He transferred to Sam Houston State, where he was a a two-time All-Southland Conference pick. The Giants made him a fifth-round pick, and he hung around the league for a few years. Now he’s a head high school football coach in Texas.

2005: Mark Sanchez, USC

Sanchez was only USC’s starter for one year, replacing John David Booty in 2008. He won the Rose Bowl, then left to be a top-five pick by the Jets in 2009. He won some playoff games in New York and also fumbled for a defensive TD when he ran into a teammate’s butt.

He now makes cute videos, probably among other things:

2006 Matthew Stafford, Georgia

The first true freshman QB to start at Georgia since Quincy Carter in 1998, Stafford went 27-7 in that role and got near the top of some of UGA’s QB records lists.

NCAA Football - UAB vs Georgia - September 16, 2006 Photo by Mike Zarrilli/Getty Images

He went No. 1 overall to the Lions in 2009, and he immediately became the starter. Now he makes a ton of money, but the Lions usually lose.

2007: Jimmy Clausen, Notre Dame

Clausen was a big deal. He committed to Notre Dame after pulling up to the College Football Hall of Fame in a limo, and one of his coaches called him “the LeBron James of high school football,” adding he had the skills of Dan Marino. He went 16-18 as a starter.

The Panthers drafted him in the second round in 2010. He got benched later for a guy named Cam Newton. He hasn’t been on a roster since 2015.

2008: Terrelle Pryor, Ohio State

Pryor was arguably the most hyped QB ever from a Western Pennsylvania region that also produced Joe Montana, Johnny Unitas, Dan Marino, and Jim Kelly.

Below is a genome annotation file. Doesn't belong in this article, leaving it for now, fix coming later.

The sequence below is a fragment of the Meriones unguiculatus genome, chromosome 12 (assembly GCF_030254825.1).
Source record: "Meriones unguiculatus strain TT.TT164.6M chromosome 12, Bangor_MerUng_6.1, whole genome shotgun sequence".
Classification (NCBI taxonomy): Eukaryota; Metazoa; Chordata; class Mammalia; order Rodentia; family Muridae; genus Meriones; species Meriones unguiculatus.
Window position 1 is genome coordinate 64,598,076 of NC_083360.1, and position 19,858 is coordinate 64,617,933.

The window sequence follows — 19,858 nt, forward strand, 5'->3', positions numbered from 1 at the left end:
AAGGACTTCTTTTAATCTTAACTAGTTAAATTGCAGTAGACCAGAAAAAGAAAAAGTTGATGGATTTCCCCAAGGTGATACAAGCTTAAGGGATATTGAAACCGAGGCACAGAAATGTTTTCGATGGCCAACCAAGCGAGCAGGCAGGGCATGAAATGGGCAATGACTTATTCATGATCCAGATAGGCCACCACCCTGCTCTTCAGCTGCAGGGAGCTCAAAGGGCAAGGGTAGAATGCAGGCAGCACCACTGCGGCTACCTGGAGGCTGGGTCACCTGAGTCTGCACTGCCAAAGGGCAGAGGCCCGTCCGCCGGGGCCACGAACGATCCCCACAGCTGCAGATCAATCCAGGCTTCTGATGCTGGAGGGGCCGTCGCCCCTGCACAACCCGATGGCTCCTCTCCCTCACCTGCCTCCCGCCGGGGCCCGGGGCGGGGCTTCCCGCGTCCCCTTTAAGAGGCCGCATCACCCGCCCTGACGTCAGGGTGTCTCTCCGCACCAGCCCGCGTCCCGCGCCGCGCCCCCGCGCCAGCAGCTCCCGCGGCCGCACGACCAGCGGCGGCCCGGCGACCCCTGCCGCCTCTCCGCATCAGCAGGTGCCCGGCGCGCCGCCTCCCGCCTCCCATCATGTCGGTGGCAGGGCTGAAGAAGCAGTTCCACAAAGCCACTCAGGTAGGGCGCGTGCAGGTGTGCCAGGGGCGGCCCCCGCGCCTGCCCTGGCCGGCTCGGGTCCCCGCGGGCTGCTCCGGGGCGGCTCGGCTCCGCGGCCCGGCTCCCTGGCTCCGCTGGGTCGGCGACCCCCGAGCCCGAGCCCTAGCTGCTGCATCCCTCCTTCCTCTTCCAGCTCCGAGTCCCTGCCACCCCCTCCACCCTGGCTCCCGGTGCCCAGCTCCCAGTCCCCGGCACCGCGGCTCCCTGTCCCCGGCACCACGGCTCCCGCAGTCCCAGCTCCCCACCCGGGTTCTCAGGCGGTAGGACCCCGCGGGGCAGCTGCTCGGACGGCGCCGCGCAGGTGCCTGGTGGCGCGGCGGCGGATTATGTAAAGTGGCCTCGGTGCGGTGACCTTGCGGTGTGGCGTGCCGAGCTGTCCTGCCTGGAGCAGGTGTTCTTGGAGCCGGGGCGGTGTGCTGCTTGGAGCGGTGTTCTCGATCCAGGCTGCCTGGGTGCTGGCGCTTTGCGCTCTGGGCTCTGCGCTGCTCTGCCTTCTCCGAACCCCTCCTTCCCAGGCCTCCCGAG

At OSU, he finished 31-4 as the starter, with Rose and Sugar Bowl wins in 2009 and ‘10. He left after the program’s tattoo/memorabilia scandal spilled into public view. Pryor had made between $20,000 and $40,000 selling autographed memorabilia, a friend told ESPN.

The Raiders took him in 2011 (as the lone pick in the supplemental draft) and used him sparingly. He’s moved around the league as a receiver since 2015.

2009: Matt Barkley, USC

One of the highest-rated of these No. 1 QB recruits, Barkley followed Sanchez, who followed Booty, who followed Matt Leinart.

He went 34-17 at USC, playing mostly under Lane Kiffin after Pete Carroll left for the NFL. Barkley left as the Pac-12’s all-time leading passer and the only player to throw for over 100 TDs. (Three QBs have since passed him in TDs, and two have in yardage.)

The Eagles took him in 2013’s fifth round. He’s started seven NFL games.

2010: Phillip Sims, Alabama

ESPN (and many evaluators) saw Sims as a classic, big QB with athleticism and good technique. But after redshirting, he couldn’t beat out AJ McCarron in 2011.

He transferred to Virginia then to DII Winston-Salem. As a pro, he spent time with the Cardinals, Seahawks and CFL. He’s now a high school head coach in Virginia.

2011: Jeff Driskel, Florida

Driskel’s dual-threat ability earned him serious comparisons to Tim Tebow.

“It’s nice to be compared, but I wouldn’t go that far and say I try to be like him or watch his film and try to be like him,” Driskel said, “but I guess we do play similar styles.”

He had an OK 2012, suffered an injury in 2013, and was benched in 2014. He transferred to Louisiana Tech for 2015.